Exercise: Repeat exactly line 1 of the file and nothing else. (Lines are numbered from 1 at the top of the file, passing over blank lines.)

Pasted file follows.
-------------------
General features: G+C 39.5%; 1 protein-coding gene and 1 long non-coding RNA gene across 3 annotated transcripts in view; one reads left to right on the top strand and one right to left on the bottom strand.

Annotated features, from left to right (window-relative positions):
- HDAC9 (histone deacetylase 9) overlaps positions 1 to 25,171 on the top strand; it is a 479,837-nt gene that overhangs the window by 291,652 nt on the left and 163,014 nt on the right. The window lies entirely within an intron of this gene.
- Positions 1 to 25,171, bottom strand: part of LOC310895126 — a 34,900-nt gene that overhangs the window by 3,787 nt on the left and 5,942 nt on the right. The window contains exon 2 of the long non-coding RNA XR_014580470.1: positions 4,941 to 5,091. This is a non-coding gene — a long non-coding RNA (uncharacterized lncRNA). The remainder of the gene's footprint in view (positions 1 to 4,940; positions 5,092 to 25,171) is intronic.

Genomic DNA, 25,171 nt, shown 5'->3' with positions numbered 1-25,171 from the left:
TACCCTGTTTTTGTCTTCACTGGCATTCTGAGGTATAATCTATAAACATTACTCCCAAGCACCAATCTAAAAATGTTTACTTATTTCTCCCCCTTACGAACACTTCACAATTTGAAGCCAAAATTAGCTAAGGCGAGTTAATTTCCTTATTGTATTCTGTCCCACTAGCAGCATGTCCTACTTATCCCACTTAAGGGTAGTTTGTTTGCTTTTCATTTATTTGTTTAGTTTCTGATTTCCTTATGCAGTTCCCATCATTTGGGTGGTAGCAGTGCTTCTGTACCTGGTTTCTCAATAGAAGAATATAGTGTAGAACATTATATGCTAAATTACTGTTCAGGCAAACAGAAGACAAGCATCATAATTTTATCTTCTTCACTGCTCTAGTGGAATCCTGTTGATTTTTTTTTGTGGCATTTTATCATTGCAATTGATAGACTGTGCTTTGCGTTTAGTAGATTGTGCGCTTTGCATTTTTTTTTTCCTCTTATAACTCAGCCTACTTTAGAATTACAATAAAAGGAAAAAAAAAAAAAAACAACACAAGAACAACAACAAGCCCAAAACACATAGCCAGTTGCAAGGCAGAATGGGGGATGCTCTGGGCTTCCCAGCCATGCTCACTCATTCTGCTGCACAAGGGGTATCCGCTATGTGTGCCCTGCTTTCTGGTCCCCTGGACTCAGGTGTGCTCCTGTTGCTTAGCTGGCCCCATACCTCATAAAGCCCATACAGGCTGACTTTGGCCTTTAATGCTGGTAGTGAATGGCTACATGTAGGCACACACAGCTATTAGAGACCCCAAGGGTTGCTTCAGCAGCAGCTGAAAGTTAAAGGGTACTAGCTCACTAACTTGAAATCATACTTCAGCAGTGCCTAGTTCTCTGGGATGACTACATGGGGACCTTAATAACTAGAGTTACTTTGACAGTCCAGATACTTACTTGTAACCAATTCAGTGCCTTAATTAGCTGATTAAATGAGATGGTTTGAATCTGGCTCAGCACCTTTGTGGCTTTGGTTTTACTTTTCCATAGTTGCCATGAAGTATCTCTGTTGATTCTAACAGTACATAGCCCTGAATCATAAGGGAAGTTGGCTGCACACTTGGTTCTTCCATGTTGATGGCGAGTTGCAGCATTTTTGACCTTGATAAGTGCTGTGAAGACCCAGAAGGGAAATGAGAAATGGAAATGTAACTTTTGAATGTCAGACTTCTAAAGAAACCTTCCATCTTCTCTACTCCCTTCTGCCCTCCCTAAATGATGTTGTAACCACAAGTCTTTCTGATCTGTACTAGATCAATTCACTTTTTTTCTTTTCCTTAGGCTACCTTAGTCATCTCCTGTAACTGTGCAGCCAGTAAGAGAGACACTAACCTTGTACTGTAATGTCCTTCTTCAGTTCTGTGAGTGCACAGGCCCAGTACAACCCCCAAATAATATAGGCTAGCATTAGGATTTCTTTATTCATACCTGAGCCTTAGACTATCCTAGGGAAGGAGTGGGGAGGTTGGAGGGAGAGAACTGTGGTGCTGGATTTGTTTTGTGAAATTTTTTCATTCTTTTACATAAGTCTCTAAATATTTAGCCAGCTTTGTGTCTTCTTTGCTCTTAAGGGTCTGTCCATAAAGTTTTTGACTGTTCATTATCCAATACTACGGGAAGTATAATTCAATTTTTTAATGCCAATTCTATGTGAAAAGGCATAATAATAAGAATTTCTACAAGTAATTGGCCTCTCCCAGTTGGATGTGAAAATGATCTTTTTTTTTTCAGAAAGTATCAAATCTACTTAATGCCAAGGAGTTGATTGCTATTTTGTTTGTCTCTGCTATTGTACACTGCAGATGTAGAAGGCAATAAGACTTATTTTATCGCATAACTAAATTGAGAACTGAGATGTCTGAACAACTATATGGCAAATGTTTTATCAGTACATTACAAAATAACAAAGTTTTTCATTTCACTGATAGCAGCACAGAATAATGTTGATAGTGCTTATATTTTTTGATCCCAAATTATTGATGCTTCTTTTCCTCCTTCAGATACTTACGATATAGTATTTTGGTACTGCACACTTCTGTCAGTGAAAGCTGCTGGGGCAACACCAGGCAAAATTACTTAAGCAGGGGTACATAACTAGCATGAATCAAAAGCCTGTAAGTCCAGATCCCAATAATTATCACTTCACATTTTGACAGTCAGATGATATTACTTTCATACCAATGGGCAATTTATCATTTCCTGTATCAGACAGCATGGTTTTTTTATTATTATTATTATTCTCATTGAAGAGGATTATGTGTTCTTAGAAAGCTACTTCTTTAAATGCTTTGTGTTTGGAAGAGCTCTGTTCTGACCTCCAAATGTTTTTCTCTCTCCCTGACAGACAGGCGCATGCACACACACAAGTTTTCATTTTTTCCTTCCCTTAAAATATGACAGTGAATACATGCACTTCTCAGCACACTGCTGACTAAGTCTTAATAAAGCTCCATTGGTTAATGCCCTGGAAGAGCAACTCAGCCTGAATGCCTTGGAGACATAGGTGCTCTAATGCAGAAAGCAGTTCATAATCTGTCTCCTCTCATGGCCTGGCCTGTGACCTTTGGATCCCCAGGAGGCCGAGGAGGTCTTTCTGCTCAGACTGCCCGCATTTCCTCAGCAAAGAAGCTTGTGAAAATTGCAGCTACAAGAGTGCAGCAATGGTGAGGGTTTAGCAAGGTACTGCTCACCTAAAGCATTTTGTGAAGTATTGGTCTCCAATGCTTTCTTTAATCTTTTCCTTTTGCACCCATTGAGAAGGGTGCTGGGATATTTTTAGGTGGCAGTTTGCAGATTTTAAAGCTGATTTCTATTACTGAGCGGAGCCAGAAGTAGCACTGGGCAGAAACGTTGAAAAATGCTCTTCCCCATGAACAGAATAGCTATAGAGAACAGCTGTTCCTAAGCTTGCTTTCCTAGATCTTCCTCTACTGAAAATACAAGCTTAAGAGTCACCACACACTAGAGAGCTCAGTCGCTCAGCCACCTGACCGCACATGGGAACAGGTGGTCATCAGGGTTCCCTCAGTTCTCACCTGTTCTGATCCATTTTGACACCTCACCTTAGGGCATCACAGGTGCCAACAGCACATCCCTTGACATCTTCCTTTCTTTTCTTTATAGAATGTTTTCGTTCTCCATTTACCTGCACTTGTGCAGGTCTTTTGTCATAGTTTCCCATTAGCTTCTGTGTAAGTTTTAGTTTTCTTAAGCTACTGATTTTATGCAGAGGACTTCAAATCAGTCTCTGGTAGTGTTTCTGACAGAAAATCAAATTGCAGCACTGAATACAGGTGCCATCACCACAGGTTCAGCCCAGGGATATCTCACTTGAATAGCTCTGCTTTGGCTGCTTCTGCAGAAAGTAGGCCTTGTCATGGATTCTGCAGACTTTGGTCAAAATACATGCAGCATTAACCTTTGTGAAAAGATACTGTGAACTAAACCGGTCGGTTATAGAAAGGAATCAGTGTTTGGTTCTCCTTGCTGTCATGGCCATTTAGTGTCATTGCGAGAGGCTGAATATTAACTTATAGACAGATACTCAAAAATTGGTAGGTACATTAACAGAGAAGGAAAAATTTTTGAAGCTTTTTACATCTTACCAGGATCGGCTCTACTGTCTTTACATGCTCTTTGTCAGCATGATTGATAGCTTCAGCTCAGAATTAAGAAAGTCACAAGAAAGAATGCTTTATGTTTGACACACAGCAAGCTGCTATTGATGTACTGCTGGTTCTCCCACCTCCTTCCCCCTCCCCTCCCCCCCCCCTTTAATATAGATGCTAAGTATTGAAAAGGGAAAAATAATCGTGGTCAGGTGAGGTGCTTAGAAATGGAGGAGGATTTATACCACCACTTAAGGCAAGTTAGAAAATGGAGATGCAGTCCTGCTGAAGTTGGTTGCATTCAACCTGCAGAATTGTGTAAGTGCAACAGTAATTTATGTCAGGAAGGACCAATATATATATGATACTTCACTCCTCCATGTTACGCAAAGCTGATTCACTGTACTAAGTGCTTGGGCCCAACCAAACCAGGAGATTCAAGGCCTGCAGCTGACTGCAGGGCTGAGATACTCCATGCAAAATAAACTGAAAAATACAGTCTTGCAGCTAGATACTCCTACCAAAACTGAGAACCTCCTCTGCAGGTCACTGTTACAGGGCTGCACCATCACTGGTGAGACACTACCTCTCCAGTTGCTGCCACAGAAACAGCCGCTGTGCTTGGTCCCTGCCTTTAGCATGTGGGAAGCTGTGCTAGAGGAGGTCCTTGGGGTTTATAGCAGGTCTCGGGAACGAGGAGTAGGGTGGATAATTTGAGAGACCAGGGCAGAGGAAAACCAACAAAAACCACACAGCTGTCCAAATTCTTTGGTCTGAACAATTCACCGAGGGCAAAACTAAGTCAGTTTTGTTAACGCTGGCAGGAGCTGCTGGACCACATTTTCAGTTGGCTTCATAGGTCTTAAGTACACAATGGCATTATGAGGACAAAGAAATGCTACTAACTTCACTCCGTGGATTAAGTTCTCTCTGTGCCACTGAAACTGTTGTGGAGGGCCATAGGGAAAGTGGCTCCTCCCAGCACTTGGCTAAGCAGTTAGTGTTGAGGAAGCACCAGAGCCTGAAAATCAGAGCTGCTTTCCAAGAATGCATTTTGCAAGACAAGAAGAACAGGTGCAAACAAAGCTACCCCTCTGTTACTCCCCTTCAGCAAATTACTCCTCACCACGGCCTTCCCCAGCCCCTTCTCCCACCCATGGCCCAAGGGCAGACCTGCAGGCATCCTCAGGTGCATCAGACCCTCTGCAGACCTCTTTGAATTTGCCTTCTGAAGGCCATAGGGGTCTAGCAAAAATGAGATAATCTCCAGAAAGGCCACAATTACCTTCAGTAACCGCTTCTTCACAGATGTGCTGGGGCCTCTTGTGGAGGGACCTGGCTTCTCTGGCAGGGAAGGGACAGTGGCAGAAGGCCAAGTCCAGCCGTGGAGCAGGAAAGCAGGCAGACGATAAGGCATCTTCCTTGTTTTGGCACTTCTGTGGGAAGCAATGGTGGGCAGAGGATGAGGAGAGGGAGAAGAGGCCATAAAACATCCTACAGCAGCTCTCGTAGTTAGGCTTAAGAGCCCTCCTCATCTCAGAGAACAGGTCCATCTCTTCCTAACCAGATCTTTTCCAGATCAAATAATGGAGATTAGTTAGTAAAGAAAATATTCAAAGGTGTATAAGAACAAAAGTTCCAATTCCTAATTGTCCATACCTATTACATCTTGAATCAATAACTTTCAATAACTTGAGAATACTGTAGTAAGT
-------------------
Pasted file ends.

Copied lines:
General features: G+C 39.5%; 1 protein-coding gene and 1 long non-coding RNA gene across 3 annotated transcripts in view; one reads left to right on the top strand and one right to left on the bottom strand.